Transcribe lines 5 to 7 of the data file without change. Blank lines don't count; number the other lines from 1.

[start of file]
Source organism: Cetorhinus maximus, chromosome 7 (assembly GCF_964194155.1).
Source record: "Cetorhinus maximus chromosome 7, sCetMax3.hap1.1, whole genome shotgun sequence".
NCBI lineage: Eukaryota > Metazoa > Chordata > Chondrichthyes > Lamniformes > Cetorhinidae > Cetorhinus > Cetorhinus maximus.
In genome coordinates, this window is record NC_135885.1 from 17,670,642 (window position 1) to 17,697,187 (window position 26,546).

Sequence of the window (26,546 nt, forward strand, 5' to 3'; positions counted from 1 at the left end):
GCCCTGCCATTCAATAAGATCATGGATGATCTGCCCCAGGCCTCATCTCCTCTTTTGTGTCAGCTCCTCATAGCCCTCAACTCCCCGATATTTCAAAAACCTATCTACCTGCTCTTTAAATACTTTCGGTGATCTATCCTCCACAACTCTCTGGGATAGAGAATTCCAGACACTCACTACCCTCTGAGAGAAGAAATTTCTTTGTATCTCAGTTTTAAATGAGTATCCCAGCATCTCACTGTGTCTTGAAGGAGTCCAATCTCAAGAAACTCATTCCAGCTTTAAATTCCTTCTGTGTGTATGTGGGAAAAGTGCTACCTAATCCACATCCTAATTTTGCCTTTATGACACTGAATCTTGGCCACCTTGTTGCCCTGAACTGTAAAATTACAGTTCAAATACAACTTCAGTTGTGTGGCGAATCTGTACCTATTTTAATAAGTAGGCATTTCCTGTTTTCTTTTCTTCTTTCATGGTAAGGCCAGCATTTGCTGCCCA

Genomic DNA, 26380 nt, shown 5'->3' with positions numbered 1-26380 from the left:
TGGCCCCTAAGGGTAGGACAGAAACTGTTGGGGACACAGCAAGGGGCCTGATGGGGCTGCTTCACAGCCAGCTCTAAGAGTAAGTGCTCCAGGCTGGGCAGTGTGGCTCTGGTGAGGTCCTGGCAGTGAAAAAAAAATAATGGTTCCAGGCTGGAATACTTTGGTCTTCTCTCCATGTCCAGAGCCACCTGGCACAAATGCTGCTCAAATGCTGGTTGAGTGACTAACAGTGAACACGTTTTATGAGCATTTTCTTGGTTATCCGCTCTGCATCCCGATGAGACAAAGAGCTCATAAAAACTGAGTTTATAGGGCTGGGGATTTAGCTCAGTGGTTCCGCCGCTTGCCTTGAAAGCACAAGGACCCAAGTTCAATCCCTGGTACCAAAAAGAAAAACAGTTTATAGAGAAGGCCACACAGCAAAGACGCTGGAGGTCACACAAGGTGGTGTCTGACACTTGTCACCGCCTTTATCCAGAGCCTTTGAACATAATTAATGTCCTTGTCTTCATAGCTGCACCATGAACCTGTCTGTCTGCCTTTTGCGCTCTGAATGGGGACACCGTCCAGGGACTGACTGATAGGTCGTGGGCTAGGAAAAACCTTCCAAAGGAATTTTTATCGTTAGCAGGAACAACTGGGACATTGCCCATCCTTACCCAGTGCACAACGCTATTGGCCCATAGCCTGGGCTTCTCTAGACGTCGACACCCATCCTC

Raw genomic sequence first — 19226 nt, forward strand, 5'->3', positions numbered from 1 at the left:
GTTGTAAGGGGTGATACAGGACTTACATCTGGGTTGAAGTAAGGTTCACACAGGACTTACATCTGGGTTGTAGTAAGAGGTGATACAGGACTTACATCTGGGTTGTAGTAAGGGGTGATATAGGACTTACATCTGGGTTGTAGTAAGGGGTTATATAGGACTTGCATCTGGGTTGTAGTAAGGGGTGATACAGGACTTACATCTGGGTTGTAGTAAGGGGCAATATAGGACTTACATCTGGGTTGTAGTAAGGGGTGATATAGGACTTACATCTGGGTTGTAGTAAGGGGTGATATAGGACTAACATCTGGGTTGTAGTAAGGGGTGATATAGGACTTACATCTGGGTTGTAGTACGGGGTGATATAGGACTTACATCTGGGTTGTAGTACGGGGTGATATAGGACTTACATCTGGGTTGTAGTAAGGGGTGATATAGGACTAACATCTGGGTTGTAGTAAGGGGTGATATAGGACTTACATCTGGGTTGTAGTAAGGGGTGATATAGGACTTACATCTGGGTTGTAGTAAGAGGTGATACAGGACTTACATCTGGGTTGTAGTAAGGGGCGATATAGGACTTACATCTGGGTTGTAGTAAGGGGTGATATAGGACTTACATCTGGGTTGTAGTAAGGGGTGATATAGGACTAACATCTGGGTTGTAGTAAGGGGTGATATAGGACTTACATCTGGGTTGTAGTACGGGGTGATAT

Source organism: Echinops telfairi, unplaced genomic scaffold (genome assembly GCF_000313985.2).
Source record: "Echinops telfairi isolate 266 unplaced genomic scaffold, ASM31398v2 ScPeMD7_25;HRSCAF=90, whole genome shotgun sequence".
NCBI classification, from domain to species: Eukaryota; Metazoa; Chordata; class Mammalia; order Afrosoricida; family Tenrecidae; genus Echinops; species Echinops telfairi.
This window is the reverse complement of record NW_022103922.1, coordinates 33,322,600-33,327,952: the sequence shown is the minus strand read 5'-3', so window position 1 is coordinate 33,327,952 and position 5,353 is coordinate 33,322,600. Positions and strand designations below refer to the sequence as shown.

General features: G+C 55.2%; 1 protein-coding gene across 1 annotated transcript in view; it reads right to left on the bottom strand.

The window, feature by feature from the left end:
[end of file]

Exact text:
Sequence of the window (26,546 nt, forward strand, 5' to 3'; positions counted from 1 at the left end):
GCCCTGCCATTCAATAAGATCATGGATGATCTGCCCCAGGCCTCATCTCCTCTTTTGTGTCAGCTCCTCATAGCCCTCAACTCCCCGATATTTCAAAAACCTATCTACCTGCTCTTTAAATACTTTCGGTGATCTATCCTCCACAACTCTCTGGGATAGAGAATTCCAGACACTCACTACCCTCTGAGAGAAGAAATTTCTTTGTATCTCAGTTTTAAATGAGTATCCCAGCATCTCACTGTGTCTTGAAGGAGTCCAATCTCAAGAAACTCATTCCAGCTTTAAATTCCTTCTGTGTGTATGTGGGAAAAGTGCTACCTAATCCACATCCTAATTTTGCCTTTATGACACTGAATCTTGGCCACCTTGTTGCCCTGAACTGTAAAATTACAGTTCAAATACAACTTCAGTTGTGTGGCGAATCTGTACCTATTTTAATAAGTAGGCATTTCCTGTTTTCTTTTCTTCTTTCATGGTAAGGCCAGCATTTGCTGCCCA

Genomic DNA, 26380 nt, shown 5'->3' with positions numbered 1-26380 from the left: